owners are actively looking to change. When asked about how owning her own business makes her feel, Davis describes it as being “surreal.” When she locks up her shop at the end of the day and sees the dream she was able to make a reality, her joy is powerful. Davis’s happiness is apparent in her excitement to talk about the items she is selling and the vendors that they come from, and the care she takes to meticulously organize everything and painstakingly set up the shop.

Advice she would give to her younger self, or anyone interested in opening their own store, is to “work with where you are and be willing to build from there.” Davis also understands that sometimes being a woman in business can come with self-doubt and this often discourages people. The only way to make it easier for women in the future is to keep pushing forward and working toward the goal. Her advice for this can ring very true for anyone that has faced disappointment when trying to pursue their dreams. Davis advises to “[not] get distracted and discouraged because your vision is not where you are right now. Have a mission that you believe in and know that you will have to figure things out along the way.” Perseverance in pursuit of your dreams is something that she believes in and embodies.

These women are taking their dreams and making them a reality; each of them is able to recall a time when they were a child who had a dream of opening their own business, whether it be a restaurant or a place to sell her hand-crafted jewelry. Through their support systems, the inspirations that came before them, and their supportive customer base in Boston, they have been able to accomplish something that would impress their younger selves. Despite the harsh Boston environment, in terms of the weather deterrents and the fact that Boston is one of the lowest ranked cities for women in business, these women are dauntlessly living out the lives they dreamed of as kids. These powerful ladies are the embodiment of what so many young girls dream of growing up—being women who can proudly call something their own.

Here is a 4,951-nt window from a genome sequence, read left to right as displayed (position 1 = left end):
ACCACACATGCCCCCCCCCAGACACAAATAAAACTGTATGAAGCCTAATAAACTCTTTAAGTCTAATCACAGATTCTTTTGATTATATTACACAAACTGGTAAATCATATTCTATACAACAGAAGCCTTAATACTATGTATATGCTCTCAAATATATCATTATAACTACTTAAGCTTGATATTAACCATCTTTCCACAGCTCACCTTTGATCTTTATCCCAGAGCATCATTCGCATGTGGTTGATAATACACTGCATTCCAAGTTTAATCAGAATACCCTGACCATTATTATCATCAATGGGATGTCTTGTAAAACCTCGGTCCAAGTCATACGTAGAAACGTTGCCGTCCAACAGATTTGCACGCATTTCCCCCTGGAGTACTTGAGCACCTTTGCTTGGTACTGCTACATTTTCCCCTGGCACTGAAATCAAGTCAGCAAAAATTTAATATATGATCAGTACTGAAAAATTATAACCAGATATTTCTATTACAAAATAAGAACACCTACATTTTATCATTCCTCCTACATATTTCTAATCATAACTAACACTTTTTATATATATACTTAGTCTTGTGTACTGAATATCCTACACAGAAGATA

So, if you ever find yourself needing some good Peruvian food or wanting handmade, local jewelry, make sure you remember Tambo 22 and Wyllo, and support your brave local women in business.



Where your favorite VIPs go when they visit Boston

Boston may not be the best location to spot celebrities in comparison to the likes of New York and Los Angeles, but here are some of the places that VIPs frequent when they do visit Beantown.


Contessa is an Italian rooftop spot that opened in 2021, and has since cemented itself as a mainstay of the Boston dining scene. The restaurant is headed by the same company that created Carbone in New York City, which has received press, accolades, and love from celebrities. Contessa offers beautiful views of the Back Bay and Newbury Street, all while serving delicious food.

Located in the Leather District, O Ya is a chic Japanese restaurant offering twenty gourmet courses. This spot is known not only for its innovative menu, but also for being the place where Hollywood power couple Ryan Reynolds and Blake Lively had their first date.

O Ya Life Alive

This plant-based restaurant has multiple locations throughout the Greater Boston area, but the Boylston cafe specifically has seen one major celebrity during its time: Harry Styles. In October 2021, the pop star was spotted here while in Boston during his Love On Tour. If you are looking for a quick meal that tastes great and is good for you, Life Alive is the perfect option. Plus—you can say you ate at the same place Harry Styles did.